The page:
UN mediation in Libya is not as effective as one might wish. In addition to the already complex situation in Libya, there are the disagreements between the major powers involved in the negotiations for the extension of the UN mission and the changes that the country, still led by Abdul Hamid Mohammed Dbeibé, must adopt. The motion of censure approved by parliament and subsequently rejected by the High Council of State jeopardises the elections scheduled for 24 December, which should mark the definitive step towards full democracy.
The agreement to extend the negotiations has come about in extremis, as the deadline expired yesterday, after the extension that was obtained at the beginning of September. At the time it was hoped that the extension could be more productive than it has turned out to be. The problem is that there are major differences within the UN Security Council. Two of them, moreover, have the power of veto, namely Russia and the UK, which is primarily responsible for the Libyan dossier in the Council.
The British ambassador to the UN, Barbara Woodward, said that "it has been a tough negotiation", and expressed her dissatisfaction that "one member state could not join the consensus" reached by the rest of the countries. Moscow was not in favour of accepting a draft that stipulated the withdrawal of all foreign troops and mercenaries from Libyan territory, as the United Nations has been requesting for months without success. Nor did they want to include the arms embargo that is now - or at least should be - maintained throughout the country, so they presented an alternative text at the last minute.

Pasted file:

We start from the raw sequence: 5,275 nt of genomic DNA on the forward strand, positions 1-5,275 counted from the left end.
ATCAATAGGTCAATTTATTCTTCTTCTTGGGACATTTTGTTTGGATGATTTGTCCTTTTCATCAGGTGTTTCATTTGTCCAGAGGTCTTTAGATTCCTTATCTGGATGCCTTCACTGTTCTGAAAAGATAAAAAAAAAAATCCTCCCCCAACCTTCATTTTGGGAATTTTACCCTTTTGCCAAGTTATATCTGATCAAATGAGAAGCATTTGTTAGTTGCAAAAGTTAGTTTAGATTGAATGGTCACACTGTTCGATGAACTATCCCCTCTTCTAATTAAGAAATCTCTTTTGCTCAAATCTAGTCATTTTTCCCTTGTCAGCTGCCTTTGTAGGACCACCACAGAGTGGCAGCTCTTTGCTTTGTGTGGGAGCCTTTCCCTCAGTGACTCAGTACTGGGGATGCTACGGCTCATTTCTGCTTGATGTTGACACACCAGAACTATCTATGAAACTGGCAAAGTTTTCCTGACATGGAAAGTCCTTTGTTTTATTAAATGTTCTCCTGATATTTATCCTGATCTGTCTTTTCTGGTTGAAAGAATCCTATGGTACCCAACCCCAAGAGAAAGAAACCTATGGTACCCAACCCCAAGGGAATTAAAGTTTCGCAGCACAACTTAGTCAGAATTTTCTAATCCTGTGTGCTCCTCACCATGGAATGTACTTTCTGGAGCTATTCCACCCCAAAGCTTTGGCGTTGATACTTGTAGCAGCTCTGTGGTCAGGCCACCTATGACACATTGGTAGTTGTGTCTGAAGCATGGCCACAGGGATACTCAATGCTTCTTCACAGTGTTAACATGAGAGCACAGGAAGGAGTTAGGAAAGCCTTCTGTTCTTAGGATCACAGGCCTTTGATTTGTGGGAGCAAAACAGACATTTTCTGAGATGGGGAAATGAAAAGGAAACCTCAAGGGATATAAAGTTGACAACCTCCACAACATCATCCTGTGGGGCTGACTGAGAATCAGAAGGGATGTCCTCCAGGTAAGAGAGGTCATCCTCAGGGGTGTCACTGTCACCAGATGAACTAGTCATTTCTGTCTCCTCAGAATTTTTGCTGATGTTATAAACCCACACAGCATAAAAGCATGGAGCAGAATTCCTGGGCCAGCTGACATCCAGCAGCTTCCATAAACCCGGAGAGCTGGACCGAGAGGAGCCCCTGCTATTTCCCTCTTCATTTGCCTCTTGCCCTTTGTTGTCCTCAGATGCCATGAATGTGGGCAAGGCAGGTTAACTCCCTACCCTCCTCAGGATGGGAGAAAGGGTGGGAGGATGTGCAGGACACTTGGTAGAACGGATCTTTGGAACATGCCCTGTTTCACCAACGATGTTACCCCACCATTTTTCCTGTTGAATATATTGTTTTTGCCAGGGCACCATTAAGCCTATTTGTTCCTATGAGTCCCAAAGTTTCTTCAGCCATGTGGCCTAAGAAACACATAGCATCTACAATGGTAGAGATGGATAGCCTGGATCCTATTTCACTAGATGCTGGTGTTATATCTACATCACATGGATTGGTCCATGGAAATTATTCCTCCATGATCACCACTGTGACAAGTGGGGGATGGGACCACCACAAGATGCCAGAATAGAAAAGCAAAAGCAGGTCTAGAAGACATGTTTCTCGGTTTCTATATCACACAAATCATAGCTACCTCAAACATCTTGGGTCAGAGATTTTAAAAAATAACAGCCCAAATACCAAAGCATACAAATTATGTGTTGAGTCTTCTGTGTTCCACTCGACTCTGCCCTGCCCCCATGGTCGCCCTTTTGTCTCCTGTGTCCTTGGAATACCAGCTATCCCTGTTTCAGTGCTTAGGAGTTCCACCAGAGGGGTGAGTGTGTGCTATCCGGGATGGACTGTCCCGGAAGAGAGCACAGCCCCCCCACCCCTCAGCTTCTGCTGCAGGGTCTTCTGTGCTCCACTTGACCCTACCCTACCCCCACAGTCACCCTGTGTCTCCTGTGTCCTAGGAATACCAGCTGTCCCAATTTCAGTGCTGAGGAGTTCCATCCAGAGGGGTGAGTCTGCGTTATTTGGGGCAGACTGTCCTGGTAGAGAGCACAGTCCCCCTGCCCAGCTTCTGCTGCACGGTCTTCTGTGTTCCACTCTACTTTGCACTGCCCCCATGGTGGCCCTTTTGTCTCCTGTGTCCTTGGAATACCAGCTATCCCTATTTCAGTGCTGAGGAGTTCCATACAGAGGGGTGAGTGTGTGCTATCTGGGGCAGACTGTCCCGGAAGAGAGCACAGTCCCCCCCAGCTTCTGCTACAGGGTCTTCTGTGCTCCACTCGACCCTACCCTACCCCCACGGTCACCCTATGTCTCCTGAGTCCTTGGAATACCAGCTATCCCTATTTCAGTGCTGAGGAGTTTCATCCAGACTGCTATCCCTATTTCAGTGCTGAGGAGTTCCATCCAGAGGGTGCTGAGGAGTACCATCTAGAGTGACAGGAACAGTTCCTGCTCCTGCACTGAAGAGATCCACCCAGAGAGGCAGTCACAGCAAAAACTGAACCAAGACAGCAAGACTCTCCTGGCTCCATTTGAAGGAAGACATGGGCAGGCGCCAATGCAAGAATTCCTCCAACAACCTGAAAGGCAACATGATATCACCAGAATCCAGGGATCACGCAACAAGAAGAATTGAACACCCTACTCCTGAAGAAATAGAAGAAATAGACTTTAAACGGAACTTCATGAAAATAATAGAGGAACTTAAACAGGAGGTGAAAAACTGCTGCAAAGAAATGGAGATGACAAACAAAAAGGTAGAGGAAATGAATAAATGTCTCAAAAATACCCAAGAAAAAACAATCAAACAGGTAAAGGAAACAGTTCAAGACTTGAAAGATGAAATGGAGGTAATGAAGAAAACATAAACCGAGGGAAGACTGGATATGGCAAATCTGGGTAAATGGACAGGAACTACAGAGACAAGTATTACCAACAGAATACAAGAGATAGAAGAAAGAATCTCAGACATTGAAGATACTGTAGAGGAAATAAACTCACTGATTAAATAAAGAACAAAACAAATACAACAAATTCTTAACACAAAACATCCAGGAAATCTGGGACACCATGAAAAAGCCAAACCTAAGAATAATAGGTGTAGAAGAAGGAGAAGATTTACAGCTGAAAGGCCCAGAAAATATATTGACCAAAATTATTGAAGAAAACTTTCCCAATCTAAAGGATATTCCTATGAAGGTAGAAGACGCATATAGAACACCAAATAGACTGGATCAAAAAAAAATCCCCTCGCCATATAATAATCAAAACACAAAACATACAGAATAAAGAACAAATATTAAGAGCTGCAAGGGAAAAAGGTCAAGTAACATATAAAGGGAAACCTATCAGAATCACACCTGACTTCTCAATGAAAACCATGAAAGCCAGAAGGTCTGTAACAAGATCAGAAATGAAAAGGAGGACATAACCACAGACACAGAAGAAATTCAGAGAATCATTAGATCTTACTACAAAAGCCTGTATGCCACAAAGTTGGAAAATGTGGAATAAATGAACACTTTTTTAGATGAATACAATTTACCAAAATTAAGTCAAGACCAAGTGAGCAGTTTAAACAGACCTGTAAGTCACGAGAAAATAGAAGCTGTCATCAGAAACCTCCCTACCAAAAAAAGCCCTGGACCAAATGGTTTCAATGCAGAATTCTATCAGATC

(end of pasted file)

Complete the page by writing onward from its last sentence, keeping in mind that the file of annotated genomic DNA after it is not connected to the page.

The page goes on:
The Forum for Political Dialogue in Libya (FPLD) - a body created 'ad hoc' to elect Libyan leaders who would carry out the transition - was an important step in the country's situation that allowed for a new Presidential Council and a new government that is currently shaky due to the motion of censure passed in parliament. The Dbeiba-led executive had no other objective than to unify the decisions taken in Tripoli and Tobruk, which do not recognise each other and are embroiled in constant conflict, and to lead to the elections on Friday 24 December.
With a view to these elections, UN countries agreed that a change in the mandate of UNSMIL (the UN mission in Libya) was necessary. UN Secretary General Antonio Guterres had made a number of proposals to improve the situation. One of them, which is planned to be implemented once election day takes place, is to install an envoy of the organisation in Tripoli with the aim of making it easier for him to work with the parties, as previous envoys have always worked from outside the country.
However, the main concern remains in the short term as the agreement for the new mandate is far from straightforward. The unanimous approval of an unchanged extension of the mission only provides time that will be worthless if the parties cannot find a common ground that allows Libya to make a peaceful transition and rid its territory of foreign troops and mercenaries. Dissatisfaction in the vast majority of countries is widespread. The US is disappointed with Russia's position, which is forcing it to delay much-needed American changes until after the December elections.